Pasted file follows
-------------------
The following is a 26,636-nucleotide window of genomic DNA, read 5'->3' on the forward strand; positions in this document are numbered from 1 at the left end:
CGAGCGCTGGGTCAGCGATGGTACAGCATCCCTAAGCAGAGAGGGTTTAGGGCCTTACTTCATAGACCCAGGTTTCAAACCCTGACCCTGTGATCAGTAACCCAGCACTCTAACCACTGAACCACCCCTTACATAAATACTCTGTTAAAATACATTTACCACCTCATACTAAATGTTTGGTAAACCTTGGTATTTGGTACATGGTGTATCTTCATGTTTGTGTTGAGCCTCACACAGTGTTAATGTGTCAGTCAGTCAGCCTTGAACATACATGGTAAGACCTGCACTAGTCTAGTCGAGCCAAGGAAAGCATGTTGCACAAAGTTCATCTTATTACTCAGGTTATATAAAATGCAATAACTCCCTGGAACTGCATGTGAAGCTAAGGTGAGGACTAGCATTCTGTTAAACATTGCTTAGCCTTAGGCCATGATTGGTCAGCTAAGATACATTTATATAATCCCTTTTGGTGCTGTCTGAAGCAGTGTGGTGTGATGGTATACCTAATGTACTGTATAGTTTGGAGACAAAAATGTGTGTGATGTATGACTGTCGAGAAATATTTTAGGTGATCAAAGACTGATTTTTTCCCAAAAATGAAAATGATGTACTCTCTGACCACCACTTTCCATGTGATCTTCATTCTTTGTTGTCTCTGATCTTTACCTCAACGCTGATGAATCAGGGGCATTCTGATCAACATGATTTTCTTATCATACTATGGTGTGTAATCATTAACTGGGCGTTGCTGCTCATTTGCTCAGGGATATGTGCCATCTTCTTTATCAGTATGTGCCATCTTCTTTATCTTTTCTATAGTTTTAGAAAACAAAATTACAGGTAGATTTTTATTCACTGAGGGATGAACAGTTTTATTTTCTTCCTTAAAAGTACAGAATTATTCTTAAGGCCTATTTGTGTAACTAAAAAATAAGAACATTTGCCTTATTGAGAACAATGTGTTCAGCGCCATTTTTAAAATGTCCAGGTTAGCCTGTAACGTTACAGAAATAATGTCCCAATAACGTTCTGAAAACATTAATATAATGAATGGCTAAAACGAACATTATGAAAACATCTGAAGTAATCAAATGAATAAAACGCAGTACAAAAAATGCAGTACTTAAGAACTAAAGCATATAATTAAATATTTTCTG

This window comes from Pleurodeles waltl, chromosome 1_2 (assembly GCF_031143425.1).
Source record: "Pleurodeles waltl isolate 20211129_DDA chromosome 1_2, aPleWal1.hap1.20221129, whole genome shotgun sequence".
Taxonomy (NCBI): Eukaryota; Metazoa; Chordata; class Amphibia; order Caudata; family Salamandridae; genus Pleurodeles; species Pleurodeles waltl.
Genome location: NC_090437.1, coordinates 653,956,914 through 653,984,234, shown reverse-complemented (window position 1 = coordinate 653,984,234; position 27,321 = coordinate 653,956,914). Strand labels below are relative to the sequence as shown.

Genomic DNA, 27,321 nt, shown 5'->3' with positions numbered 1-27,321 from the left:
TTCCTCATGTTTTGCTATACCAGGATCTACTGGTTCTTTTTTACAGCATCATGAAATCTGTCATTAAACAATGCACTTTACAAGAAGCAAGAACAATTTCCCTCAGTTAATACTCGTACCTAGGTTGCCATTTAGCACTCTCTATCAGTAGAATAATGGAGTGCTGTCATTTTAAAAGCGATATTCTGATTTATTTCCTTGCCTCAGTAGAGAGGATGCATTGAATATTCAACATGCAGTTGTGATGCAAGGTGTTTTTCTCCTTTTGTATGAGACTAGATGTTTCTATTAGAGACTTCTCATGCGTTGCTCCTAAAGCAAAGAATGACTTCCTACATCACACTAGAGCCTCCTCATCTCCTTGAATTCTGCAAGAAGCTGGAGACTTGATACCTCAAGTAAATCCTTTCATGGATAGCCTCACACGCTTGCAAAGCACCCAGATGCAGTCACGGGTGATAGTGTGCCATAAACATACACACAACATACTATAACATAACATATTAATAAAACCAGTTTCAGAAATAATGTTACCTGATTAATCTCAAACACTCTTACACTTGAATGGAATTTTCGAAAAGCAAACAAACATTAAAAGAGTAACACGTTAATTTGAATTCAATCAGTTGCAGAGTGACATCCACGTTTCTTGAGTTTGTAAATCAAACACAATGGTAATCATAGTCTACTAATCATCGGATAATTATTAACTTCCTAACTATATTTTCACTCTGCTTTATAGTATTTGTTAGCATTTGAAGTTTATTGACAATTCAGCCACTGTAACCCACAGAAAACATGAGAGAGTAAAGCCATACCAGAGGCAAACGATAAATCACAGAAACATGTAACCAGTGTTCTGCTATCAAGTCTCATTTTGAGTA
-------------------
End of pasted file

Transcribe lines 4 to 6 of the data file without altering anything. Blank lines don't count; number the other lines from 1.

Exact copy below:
Source record: "Pleurodeles waltl isolate 20211129_DDA chromosome 1_2, aPleWal1.hap1.20221129, whole genome shotgun sequence".
Taxonomy (NCBI): Eukaryota; Metazoa; Chordata; class Amphibia; order Caudata; family Salamandridae; genus Pleurodeles; species Pleurodeles waltl.
Genome location: NC_090437.1, coordinates 653,956,914 through 653,984,234, shown reverse-complemented (window position 1 = coordinate 653,984,234; position 27,321 = coordinate 653,956,914). Strand labels below are relative to the sequence as shown.